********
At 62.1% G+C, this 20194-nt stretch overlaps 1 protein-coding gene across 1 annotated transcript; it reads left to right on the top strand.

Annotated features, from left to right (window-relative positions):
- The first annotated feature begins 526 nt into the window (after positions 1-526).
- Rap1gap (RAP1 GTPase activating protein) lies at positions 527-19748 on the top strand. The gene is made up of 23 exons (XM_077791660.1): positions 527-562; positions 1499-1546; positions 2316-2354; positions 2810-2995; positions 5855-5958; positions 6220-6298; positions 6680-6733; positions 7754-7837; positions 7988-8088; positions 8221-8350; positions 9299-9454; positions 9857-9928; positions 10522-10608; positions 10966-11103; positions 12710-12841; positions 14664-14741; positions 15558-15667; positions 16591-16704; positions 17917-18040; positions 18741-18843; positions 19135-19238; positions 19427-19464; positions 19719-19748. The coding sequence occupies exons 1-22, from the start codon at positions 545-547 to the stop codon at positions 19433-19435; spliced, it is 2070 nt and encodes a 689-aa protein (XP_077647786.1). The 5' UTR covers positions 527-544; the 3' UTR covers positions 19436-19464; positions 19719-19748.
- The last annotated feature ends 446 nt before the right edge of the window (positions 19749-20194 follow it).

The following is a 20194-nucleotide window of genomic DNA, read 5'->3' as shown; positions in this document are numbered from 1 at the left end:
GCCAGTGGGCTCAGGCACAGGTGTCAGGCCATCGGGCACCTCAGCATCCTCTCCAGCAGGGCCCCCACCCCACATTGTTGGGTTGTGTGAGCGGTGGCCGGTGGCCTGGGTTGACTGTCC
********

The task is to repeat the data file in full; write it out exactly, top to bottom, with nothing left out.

At 62.1% G+C, this 20194-nt stretch overlaps 1 protein-coding gene across 1 annotated transcript; it reads left to right on the top strand.

Annotated features, from left to right (window-relative positions):
- The first annotated feature begins 526 nt into the window (after positions 1-526).
- Rap1gap (RAP1 GTPase activating protein) lies at positions 527-19748 on the top strand. The gene is made up of 23 exons (XM_077791660.1): positions 527-562; positions 1499-1546; positions 2316-2354; positions 2810-2995; positions 5855-5958; positions 6220-6298; positions 6680-6733; positions 7754-7837; positions 7988-8088; positions 8221-8350; positions 9299-9454; positions 9857-9928; positions 10522-10608; positions 10966-11103; positions 12710-12841; positions 14664-14741; positions 15558-15667; positions 16591-16704; positions 17917-18040; positions 18741-18843; positions 19135-19238; positions 19427-19464; positions 19719-19748. The coding sequence occupies exons 1-22, from the start codon at positions 545-547 to the stop codon at positions 19433-19435; spliced, it is 2070 nt and encodes a 689-aa protein (XP_077647786.1). The 5' UTR covers positions 527-544; the 3' UTR covers positions 19436-19464; positions 19719-19748.
- The last annotated feature ends 446 nt before the right edge of the window (positions 19749-20194 follow it).

The following is a 20194-nucleotide window of genomic DNA, read 5'->3' as shown; positions in this document are numbered from 1 at the left end:
GCCAGTGGGCTCAGGCACAGGTGTCAGGCCATCGGGCACCTCAGCATCCTCTCCAGCAGGGCCCCCACCCCACATTGTTGGGTTGTGTGAGCGGTGGCCGGTGGCCTGGGTTGACTGTCC